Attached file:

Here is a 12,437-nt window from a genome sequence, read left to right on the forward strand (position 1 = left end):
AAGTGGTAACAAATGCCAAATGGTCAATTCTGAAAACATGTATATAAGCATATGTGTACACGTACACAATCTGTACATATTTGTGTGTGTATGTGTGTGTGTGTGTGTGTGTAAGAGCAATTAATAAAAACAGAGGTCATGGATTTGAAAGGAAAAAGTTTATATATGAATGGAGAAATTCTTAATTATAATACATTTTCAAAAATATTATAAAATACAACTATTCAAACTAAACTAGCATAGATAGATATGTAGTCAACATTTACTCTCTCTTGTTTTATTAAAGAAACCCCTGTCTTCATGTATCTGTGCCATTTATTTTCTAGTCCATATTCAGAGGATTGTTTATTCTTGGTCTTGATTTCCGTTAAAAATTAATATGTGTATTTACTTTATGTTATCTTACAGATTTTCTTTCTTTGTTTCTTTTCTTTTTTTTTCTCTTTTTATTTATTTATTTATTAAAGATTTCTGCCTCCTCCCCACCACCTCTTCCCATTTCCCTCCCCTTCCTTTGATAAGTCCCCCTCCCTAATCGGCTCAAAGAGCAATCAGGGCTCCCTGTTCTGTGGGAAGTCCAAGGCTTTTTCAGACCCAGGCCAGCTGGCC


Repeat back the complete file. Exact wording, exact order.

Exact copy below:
Here is a 12,437-nt window from a genome sequence, read left to right on the forward strand (position 1 = left end):
AAGTGGTAACAAATGCCAAATGGTCAATTCTGAAAACATGTATATAAGCATATGTGTACACGTACACAATCTGTACATATTTGTGTGTGTATGTGTGTGTGTGTGTGTGTGTAAGAGCAATTAATAAAAACAGAGGTCATGGATTTGAAAGGAAAAAGTTTATATATGAATGGAGAAATTCTTAATTATAATACATTTTCAAAAATATTATAAAATACAACTATTCAAACTAAACTAGCATAGATAGATATGTAGTCAACATTTACTCTCTCTTGTTTTATTAAAGAAACCCCTGTCTTCATGTATCTGTGCCATTTATTTTCTAGTCCATATTCAGAGGATTGTTTATTCTTGGTCTTGATTTCCGTTAAAAATTAATATGTGTATTTACTTTATGTTATCTTACAGATTTTCTTTCTTTGTTTCTTTTCTTTTTTTTTCTCTTTTTATTTATTTATTTATTAAAGATTTCTGCCTCCTCCCCACCACCTCTTCCCATTTCCCTCCCCTTCCTTTGATAAGTCCCCCTCCCTAATCGGCTCAAAGAGCAATCAGGGCTCCCTGTTCTGTGGGAAGTCCAAGGCTTTTTCAGACCCAGGCCAGCTGGCC